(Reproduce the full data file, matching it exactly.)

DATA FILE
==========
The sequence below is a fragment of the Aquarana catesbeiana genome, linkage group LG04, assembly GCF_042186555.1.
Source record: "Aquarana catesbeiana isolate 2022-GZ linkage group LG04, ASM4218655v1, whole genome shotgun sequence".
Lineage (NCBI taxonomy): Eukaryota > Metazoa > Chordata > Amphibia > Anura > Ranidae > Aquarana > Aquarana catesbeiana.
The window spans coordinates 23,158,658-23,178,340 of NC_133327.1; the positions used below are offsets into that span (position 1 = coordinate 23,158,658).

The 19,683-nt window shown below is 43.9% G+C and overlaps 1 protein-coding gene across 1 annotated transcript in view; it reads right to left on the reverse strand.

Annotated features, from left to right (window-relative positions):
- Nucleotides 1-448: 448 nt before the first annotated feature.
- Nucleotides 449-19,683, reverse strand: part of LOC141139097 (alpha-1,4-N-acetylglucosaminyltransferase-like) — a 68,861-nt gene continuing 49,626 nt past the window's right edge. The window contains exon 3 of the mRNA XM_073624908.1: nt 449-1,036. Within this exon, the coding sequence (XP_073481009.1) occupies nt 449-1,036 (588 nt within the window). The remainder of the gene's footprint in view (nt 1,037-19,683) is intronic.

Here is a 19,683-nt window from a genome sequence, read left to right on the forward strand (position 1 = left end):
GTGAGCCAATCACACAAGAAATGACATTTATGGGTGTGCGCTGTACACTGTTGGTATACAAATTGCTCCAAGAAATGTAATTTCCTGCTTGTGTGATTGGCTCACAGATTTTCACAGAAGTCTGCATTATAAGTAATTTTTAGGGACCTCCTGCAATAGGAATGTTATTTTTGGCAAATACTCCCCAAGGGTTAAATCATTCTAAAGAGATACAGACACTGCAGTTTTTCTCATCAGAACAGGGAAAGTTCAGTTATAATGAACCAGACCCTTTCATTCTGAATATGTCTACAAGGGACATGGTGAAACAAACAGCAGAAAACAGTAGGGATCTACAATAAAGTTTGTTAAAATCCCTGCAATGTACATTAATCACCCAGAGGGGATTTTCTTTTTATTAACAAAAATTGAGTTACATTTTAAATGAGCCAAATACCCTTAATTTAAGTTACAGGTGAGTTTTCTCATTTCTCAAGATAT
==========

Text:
The sequence below is a fragment of the Aquarana catesbeiana genome, linkage group LG04, assembly GCF_042186555.1.
Source record: "Aquarana catesbeiana isolate 2022-GZ linkage group LG04, ASM4218655v1, whole genome shotgun sequence".
Lineage (NCBI taxonomy): Eukaryota > Metazoa > Chordata > Amphibia > Anura > Ranidae > Aquarana > Aquarana catesbeiana.
The window spans coordinates 23,158,658-23,178,340 of NC_133327.1; the positions used below are offsets into that span (position 1 = coordinate 23,158,658).

The 19,683-nt window shown below is 43.9% G+C and overlaps 1 protein-coding gene across 1 annotated transcript in view; it reads right to left on the reverse strand.

Annotated features, from left to right (window-relative positions):
- Nucleotides 1-448: 448 nt before the first annotated feature.
- Nucleotides 449-19,683, reverse strand: part of LOC141139097 (alpha-1,4-N-acetylglucosaminyltransferase-like) — a 68,861-nt gene continuing 49,626 nt past the window's right edge. The window contains exon 3 of the mRNA XM_073624908.1: nt 449-1,036. Within this exon, the coding sequence (XP_073481009.1) occupies nt 449-1,036 (588 nt within the window). The remainder of the gene's footprint in view (nt 1,037-19,683) is intronic.

Here is a 19,683-nt window from a genome sequence, read left to right on the forward strand (position 1 = left end):
GTGAGCCAATCACACAAGAAATGACATTTATGGGTGTGCGCTGTACACTGTTGGTATACAAATTGCTCCAAGAAATGTAATTTCCTGCTTGTGTGATTGGCTCACAGATTTTCACAGAAGTCTGCATTATAAGTAATTTTTAGGGACCTCCTGCAATAGGAATGTTATTTTTGGCAAATACTCCCCAAGGGTTAAATCATTCTAAAGAGATACAGACACTGCAGTTTTTCTCATCAGAACAGGGAAAGTTCAGTTATAATGAACCAGACCCTTTCATTCTGAATATGTCTACAAGGGACATGGTGAAACAAACAGCAGAAAACAGTAGGGATCTACAATAAAGTTTGTTAAAATCCCTGCAATGTACATTAATCACCCAGAGGGGATTTTCTTTTTATTAACAAAAATTGAGTTACATTTTAAATGAGCCAAATACCCTTAATTTAAGTTACAGGTGAGTTTTCTCATTTCTCAAGATAT